Increase cash flow using “other peoples money” to fund your efficiency project
[Last updated 6/15/21]
Tens of thousands of dollars are being wasted every year through inefficient lighting systems.
Despite this demonstrable truth, we are often faced with when it comes to discussing funding for LED upgrade projects. Common objections we hear include, “we don’t have the budget”, “we can’t risk spending capital right now” or something along the lines of, “we don’t finance.”
For many capital expenditures, these arguments may make total sense – and of course, the circumstances of every business are unique – however, when talking about energy-efficiency projects, specifically those that include long-term cash savings (in the form of reduced energy use, electric spend, and maintenance costs) the math is stacked in favor of approving these projects.
Particularly now (as we write this during the COVID-19 outbreak) budgets are tight and expenditures are under additional scrutiny, we believe this environment makes an even stronger case to implement your energy-efficiency project while he argument to use “other people’s money” to fund these projects becomes even more compelling.
It’s an unfortunate reality that many businesses are focused on just staying operationally viable. To be operationally viable many facility managers, COOs, and CFOs consider it more attractive to keep their cash (and their approved credit lines) to ensure they’re ready to pivot for the unknown. What is often overlooked is that lost savings is real cash that businesses and facility managers could have kept. The longer you wait the more cash you burn.
Having a healthy amount of liquid cash can give your business a competitive advantage in this current climate and is a compelling reason to use legitimate funding options to execute on energy-efficiency projects that will further increase cash-flow.
If you see the value in improving the operational performance of your space but would rather keep your cash there are many ways to fund your energy-efficiency and lighting projects.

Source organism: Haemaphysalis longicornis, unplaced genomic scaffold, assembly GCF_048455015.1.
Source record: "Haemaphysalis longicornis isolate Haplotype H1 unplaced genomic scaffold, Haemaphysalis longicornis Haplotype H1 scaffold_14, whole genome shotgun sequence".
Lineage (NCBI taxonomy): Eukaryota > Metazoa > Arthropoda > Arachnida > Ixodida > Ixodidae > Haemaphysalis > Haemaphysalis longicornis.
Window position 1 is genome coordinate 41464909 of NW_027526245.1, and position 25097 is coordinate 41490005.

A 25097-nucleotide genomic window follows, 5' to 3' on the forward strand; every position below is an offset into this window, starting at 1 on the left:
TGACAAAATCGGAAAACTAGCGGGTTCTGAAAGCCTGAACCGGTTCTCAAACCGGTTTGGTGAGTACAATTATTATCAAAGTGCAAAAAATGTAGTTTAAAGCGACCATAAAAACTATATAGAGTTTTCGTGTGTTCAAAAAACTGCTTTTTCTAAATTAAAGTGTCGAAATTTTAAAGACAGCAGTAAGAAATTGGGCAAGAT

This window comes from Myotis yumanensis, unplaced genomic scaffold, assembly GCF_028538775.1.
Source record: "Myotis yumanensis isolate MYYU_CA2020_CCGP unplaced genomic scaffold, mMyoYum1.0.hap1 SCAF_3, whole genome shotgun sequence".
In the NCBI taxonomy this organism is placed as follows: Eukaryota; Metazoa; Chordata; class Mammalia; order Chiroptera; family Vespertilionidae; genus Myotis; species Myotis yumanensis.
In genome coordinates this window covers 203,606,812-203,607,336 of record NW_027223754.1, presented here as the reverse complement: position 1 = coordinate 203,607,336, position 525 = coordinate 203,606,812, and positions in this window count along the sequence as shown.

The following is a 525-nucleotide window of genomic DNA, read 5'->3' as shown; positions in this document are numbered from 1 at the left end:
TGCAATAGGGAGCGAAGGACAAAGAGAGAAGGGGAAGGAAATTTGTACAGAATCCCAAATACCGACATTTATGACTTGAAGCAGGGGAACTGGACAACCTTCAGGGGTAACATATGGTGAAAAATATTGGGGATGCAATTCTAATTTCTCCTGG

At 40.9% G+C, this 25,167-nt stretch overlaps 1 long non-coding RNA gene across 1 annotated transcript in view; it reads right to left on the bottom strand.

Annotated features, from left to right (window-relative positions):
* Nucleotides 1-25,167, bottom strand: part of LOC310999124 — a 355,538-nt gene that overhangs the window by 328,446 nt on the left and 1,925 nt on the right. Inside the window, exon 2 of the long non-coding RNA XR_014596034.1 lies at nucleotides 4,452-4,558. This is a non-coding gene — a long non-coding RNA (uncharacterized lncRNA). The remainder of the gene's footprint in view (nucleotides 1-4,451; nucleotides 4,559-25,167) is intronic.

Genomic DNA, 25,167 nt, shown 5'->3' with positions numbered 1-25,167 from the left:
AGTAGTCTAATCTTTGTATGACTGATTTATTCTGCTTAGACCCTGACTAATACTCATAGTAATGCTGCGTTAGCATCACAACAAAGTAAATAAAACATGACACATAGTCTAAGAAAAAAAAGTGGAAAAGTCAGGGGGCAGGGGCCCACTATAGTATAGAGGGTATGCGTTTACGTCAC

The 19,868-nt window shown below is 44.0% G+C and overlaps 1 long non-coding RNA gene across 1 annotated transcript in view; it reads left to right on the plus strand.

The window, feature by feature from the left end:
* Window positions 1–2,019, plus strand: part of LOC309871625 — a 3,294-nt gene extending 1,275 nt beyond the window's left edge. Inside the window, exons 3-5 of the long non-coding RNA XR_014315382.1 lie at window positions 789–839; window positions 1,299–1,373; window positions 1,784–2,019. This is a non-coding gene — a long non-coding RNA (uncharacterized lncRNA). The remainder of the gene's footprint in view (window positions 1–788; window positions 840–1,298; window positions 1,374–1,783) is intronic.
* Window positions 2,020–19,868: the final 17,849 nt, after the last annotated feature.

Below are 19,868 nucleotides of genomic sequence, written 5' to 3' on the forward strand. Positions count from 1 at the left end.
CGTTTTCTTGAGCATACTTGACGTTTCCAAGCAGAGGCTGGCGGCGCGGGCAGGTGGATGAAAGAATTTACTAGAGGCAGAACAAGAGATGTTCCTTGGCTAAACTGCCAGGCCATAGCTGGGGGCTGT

Navigating the options can be daunting so we’ve summarized some pros and cons to 5 common funding options for your energy projects:
[Updated 6/15/2021] Due to the popularity and demand for financing we at PEC have developed PEC Capital. Our 0% funding option makes funding your project simple, reducing wasted time, paperwork, and resource.
If you don’t wish to use PEC Capital and have a good relationship with your bank it may make sense to go this route to fund your project.
Operating/ Capital lease (lease it):
Operating and capital leases can be a straight-forward option with quick
approval times. There are also options where you can lease-to-own with a $1 buyout for example. This option has some limited funding amounts and thus may not make sense for multi-site portfolio projects.
Something to note: recent changes to the FASB (financial
accounting standards board) also mean that this type of lease is now “on
balance sheet” and thus projects are listed as liabilities.
Rental Service Agreement (rent it):
This is a great option if your priority is to keep monthly payments low and reduce the liability or service and maintenance. This option also ensures your project stays “off-balance sheet”. The downside to this type of funding is incurring ongoing payments, while you never end up owning the assets (lighting fixtures, motors etc).
On-Bill financing (OBF/ utility-funded):
This offering is a fantastic option but only some utilities in select
locations offer it. In this scenario your past utility bill payment is used as
a history of payment and underwriting is a swift process. You pay a portion of the funding for a set/ agreed term on your electric bill. This portion of the funding you pay is almost always covered by the savings generated by the efficiency project making these projects a brilliant net neutral funding option.
OBF is also considered “off balance sheet” and many available programs are zero interest. A good example of an OBF program includes PG&Es
Energy efficiency financing.
In addition to limited availability, this option is most suitable for businesses
with one or just a few sites in a participating region.
This relatively new concept, is most suited to large portfolios and can
be described as a “pay-as-you-save” system that covers the upfront capital costs of your energy project.
The vendor assumes the performance risk of the new lighting system and you pay for the system off with the energy savings directly. These Energy Savings generally included a performance guarantee. The Energy As a Service provider is paid back on their investment by the energy savings yielded from the project. This model provides a true “Off Balance Sheet” Service contract that helps businesses implement LED lighting rollouts at scale.
We can help you navigate the options and put you in touch with reputable lenders that are familiar with energy-efficiency projects.